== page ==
F.T.C. Says Middlemen Seem to Drive Up Drug Prices

The Federal Trade Commission on Tuesday sharply criticized pharmacy benefit managers, saying in a scathing 71-page report that “these powerful middlemen may be profiting by inflating drug costs and squeezing Main Street pharmacies.”

The regulator’s study signals a significant ramping up of its scrutiny of benefit managers under the agency’s chair, Lina Khan. It represents a remarkable turnabout for an agency that has long taken a hands-off approach to policing these companies.

The F.T.C. has so far stopped short of bringing a lawsuit or other enforcement action against a benefit manager. But the industry fears that the report could lead to a formal investigation into its practices or to a lawsuit accusing benefit managers of anticompetitive conduct. The agency’s findings could also fuel legislative efforts in Congress and in the states to impose limits on the industry.

The three largest benefit managers — CVS Health’s Caremark, Cigna’s Express Scripts and UnitedHealth Group’s Optum Rx — collectively process roughly 80 percent of prescriptions in the United States. Hired by employers and government health insurance programs like Medicare, benefit managers are responsible for negotiating prices with drug makers, paying pharmacies and helping decide which drugs are available and at what cost to patients.

Benefit managers are supposed to save everyone money. But in recent years, the industry has grown more consolidated and has taken more control over how patients get their medicines, in a shift that critics say contributes to driving up drug costs.

In a statement on Tuesday, Ms. Khan said the agency’s inquiry had shown “how dominant pharmacy benefit managers can hike the cost of drugs — including overcharging patients for cancer drugs.” She went on to say that the agency found evidence of “how P.B.M.s can squeeze independent pharmacies that many Americans — especially those in rural communities — depend on for essential care.”

Benefit managers defend their business practices, saying they save money for employers, governments and patients. They say that their scale gives them crucial leverage to take on the real culprit of high drug prices, pharmaceutical companies. And they say they are simply being frugal with their clients’ money when they pay outside pharmacies low rates to reimburse them for buying and dispensing medications.

“In fact, the market for pharmacy benefit companies is dynamic, diverse and has only become even more competitive,” the industry’s main lobbying group said in a statement last year.

The F.T.C.’s report detailed an array of ways that benefit managers appeared to be inflating the cost of prescription drugs. For example, it pointed to an important line of business — the companies’ affiliated pharmacies, including warehouse-based operations that send prescriptions through the mail to patients. The agency examined two generic versions of cancer drugs Zytiga and Gleevec and found that benefit managers often paid their own pharmacies much more than it would cost to buy those drugs from a wholesaler. For those two drugs alone, the practice translated into nearly $1.6 billion in revenue over less than three years for the biggest three conglomerates, according to the report.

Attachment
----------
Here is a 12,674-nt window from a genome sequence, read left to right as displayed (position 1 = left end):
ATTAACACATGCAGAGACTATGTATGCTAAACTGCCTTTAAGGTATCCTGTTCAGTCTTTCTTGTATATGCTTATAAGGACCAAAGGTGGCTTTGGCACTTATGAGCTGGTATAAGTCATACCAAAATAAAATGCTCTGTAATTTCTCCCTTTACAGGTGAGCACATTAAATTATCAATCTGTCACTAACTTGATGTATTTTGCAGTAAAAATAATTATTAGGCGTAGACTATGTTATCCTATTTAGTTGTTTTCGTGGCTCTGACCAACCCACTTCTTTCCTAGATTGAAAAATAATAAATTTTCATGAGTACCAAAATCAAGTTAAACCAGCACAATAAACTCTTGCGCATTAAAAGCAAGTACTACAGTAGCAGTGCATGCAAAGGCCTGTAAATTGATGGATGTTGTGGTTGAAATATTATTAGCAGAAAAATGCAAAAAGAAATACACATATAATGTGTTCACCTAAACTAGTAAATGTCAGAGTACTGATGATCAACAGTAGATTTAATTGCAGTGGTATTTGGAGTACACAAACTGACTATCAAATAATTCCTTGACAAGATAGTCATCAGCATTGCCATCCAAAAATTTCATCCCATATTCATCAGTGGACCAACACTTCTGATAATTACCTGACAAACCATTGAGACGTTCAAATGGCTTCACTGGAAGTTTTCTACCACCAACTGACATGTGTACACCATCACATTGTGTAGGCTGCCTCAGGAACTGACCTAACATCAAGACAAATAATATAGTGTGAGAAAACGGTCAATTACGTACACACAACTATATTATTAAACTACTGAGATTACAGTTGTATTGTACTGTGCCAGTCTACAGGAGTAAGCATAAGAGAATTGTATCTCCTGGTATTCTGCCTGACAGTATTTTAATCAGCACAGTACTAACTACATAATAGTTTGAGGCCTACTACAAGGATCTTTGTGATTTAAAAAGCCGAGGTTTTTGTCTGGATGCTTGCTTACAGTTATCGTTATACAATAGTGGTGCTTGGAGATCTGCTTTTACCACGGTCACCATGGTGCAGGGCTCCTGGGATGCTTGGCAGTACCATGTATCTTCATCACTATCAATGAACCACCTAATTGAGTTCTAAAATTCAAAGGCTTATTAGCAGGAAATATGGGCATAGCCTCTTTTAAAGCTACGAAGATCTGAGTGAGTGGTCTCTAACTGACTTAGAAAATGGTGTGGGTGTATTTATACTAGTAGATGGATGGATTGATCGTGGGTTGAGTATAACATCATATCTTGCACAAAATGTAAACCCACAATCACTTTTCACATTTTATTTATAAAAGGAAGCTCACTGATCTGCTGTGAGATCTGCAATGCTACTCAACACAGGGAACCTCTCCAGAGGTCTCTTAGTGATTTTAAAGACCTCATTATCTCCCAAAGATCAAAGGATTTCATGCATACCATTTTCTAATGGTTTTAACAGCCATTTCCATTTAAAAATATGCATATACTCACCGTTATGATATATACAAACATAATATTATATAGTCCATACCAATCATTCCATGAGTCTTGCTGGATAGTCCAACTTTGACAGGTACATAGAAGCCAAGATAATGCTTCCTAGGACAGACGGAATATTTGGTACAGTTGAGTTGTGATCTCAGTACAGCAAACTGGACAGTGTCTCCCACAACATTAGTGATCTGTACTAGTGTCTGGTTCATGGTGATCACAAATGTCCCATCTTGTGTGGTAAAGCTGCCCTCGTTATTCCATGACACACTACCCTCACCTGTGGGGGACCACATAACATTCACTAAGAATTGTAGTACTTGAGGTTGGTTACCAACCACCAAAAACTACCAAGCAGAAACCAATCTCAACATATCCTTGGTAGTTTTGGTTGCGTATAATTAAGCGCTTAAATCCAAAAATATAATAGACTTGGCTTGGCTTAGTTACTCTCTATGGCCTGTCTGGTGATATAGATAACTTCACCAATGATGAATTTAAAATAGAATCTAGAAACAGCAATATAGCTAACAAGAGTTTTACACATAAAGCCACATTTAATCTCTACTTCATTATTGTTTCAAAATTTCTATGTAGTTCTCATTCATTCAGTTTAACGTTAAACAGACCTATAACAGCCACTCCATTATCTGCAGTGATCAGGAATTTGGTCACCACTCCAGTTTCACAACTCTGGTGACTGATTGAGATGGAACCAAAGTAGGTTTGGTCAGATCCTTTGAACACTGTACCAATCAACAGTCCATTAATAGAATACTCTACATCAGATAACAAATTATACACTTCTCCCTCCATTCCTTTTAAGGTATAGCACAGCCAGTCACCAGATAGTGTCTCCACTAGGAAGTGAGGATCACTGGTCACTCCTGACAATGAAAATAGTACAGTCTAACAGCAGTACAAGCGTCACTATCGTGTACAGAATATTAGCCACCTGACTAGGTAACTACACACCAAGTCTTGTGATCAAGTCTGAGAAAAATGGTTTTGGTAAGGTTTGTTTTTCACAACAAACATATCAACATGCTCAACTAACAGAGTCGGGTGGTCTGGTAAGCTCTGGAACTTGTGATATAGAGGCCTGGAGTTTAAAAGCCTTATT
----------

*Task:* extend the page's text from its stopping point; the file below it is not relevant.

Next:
The agency also zeroed in on the benefit managers’ role in deals intended to block competition in favor of a single product. These are arrangements in which a drug maker pays a large discount, handled by the benefit manager and passed back to the employer, in exchange for restrictions that push the drug company’s product to patients, while discouraging similar and potentially cheaper products. The report suggested that this practice may be illegal because it thwarts competition.

The F.T.C. has historically given benefit managers the benefit of the doubt, because it viewed their mission of lowering drug prices as good for consumers. The agency waved through a series of mergers, saying in 2012 that there was robust competition.

The benefit managers have “done a very skillful job in avoiding regulation,” said David Balto, an antitrust lawyer in Washington who worked at the commission during the Clinton administration and is a sharp critic of the intermediary companies.

Over the past decade, the top three benefit managers steadily gained more market share. By the end of 2018, each had become part of the same company as a giant insurer. Critics said that corporate structure created an uneven playing field that squeezed out smaller competitors. The Trump and Biden administrations each became more skeptical about whether patients were benefiting.

Under the leadership of Ms. Khan, who became chair in 2021, the F.T.C. made clear that it was looking closely at benefit managers and other big corporations.

With a more expansive view of anticompetitive harm than her predecessors, Ms. Khan has been aggressive in taking on big business across industries including tech, supermarkets and pharma. Her efforts to block corporate mergers have generated mixed results and criticism that she is overstepping her authority.

In a 2022 speech, Ms. Khan said that the benefit managers were “wielding extraordinary influence that can have life-and-death consequences,” while also “being extraordinarily opaque and complex.” That, she said, “is a combination that’s always worth scrutinizing.”

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